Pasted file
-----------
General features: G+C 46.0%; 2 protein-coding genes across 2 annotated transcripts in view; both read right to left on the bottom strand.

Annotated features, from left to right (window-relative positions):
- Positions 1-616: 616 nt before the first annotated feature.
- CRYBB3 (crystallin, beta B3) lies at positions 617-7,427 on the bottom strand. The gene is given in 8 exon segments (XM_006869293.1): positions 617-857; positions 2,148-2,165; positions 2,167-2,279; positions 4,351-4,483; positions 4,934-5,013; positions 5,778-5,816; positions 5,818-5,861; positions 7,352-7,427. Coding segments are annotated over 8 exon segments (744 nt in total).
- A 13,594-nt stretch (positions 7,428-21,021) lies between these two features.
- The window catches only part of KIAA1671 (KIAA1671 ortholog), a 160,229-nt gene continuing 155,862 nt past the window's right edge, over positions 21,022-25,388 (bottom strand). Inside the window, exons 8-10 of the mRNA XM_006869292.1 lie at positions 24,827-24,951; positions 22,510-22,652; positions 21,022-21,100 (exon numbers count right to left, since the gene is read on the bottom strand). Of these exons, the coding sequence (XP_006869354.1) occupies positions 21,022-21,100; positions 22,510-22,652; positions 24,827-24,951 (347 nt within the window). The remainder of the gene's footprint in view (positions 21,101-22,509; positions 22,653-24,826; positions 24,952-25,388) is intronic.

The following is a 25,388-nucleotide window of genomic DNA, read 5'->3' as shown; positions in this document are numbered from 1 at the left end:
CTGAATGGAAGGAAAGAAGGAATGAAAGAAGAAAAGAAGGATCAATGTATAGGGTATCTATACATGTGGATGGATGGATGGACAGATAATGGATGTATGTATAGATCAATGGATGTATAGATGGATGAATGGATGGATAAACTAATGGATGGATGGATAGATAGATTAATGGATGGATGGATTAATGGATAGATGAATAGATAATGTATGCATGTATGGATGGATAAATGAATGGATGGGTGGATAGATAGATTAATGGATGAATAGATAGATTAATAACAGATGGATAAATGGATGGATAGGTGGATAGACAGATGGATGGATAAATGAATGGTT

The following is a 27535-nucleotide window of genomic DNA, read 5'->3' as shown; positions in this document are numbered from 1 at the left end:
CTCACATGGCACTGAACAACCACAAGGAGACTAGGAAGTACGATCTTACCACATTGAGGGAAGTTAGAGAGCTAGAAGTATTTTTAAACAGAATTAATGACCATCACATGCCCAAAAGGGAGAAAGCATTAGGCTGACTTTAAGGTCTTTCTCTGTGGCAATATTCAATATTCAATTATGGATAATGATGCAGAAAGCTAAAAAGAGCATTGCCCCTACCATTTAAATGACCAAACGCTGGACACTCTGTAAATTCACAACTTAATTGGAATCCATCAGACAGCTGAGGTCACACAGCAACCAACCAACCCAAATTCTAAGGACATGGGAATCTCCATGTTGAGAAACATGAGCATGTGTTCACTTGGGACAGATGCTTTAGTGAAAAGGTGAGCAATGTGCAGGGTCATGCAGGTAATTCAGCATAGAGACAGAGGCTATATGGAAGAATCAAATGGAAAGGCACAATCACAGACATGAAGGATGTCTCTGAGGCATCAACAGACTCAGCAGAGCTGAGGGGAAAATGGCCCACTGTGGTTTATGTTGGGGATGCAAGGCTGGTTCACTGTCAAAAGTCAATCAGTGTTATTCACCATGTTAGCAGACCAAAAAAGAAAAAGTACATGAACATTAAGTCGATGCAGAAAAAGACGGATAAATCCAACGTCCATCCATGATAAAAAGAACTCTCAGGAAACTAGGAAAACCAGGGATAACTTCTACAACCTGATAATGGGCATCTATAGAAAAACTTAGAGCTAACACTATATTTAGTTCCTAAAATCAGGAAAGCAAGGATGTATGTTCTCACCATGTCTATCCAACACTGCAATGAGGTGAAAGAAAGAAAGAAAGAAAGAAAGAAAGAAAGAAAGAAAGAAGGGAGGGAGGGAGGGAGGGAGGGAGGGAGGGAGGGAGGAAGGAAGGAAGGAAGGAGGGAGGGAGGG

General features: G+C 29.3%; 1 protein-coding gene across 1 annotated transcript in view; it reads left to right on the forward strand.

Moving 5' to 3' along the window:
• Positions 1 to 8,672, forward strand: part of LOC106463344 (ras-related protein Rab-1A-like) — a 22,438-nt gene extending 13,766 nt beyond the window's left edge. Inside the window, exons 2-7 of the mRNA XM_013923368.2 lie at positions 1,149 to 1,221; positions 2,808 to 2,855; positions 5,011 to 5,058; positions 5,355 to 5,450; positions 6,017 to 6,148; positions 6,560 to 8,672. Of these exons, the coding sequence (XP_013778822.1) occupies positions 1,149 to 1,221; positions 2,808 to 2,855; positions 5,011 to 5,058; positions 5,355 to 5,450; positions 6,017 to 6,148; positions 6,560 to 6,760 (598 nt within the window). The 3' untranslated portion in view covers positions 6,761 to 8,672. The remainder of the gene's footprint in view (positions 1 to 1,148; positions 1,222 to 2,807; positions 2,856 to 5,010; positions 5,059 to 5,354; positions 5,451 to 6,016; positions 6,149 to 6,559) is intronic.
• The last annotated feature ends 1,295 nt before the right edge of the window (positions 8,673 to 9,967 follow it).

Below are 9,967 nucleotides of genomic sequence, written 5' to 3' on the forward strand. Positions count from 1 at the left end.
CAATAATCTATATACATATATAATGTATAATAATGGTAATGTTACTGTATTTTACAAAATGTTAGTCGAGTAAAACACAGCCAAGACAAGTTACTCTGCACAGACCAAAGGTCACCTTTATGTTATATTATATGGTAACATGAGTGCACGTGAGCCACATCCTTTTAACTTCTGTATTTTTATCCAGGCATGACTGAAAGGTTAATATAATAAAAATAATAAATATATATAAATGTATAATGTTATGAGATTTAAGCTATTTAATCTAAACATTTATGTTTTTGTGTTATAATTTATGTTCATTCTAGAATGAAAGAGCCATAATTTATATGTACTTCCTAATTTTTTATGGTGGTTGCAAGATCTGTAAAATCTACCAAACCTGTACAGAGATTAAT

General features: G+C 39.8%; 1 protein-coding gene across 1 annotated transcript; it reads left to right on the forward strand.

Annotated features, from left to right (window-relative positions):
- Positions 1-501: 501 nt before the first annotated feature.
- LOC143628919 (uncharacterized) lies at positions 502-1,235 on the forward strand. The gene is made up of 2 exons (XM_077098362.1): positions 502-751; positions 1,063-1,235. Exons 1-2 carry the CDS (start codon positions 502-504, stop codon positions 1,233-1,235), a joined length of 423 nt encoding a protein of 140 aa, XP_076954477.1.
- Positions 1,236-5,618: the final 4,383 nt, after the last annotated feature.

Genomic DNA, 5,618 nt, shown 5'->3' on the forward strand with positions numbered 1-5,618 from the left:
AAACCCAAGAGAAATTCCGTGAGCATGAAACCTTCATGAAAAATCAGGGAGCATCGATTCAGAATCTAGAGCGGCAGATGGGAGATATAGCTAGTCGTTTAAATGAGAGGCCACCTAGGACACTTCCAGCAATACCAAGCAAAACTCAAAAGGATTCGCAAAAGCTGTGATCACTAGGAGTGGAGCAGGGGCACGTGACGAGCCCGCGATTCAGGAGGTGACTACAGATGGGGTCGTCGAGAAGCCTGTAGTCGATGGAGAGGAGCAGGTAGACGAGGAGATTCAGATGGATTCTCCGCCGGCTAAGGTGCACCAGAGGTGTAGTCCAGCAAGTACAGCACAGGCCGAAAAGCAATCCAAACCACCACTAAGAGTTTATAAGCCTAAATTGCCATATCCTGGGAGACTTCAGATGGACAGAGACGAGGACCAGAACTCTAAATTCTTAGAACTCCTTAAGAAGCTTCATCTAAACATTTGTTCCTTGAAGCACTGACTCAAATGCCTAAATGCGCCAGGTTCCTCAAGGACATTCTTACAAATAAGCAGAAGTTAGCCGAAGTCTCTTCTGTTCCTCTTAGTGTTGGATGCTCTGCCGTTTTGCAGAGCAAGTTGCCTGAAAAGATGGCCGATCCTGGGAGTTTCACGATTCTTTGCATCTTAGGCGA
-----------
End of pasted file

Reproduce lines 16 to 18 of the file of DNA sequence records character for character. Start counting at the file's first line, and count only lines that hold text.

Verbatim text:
CAATAATCTATATACATATATAATGTATAATAATGGTAATGTTACTGTATTTTACAAAATGTTAGTCGAGTAAAACACAGCCAAGACAAGTTACTCTGCACAGACCAAAGGTCACCTTTATGTTATATTATATGGTAACATGAGTGCACGTGAGCCACATCCTTTTAACTTCTGTATTTTTATCCAGGCATGACTGAAAGGTTAATATAATAAAAATAATAAATATATATAAATGTATAATGTTATGAGATTTAAGCTATTTAATCTAAACATTTATGTTTTTGTGTTATAATTTATGTTCATTCTAGAATGAAAGAGCCATAATTTATATGTACTTCCTAATTTTTTATGGTGGTTGCAAGATCTGTAAAATCTACCAAACCTGTACAGAGATTAAT

General features: G+C 39.8%; 1 protein-coding gene across 1 annotated transcript; it reads left to right on the forward strand.

Annotated features, from left to right (window-relative positions):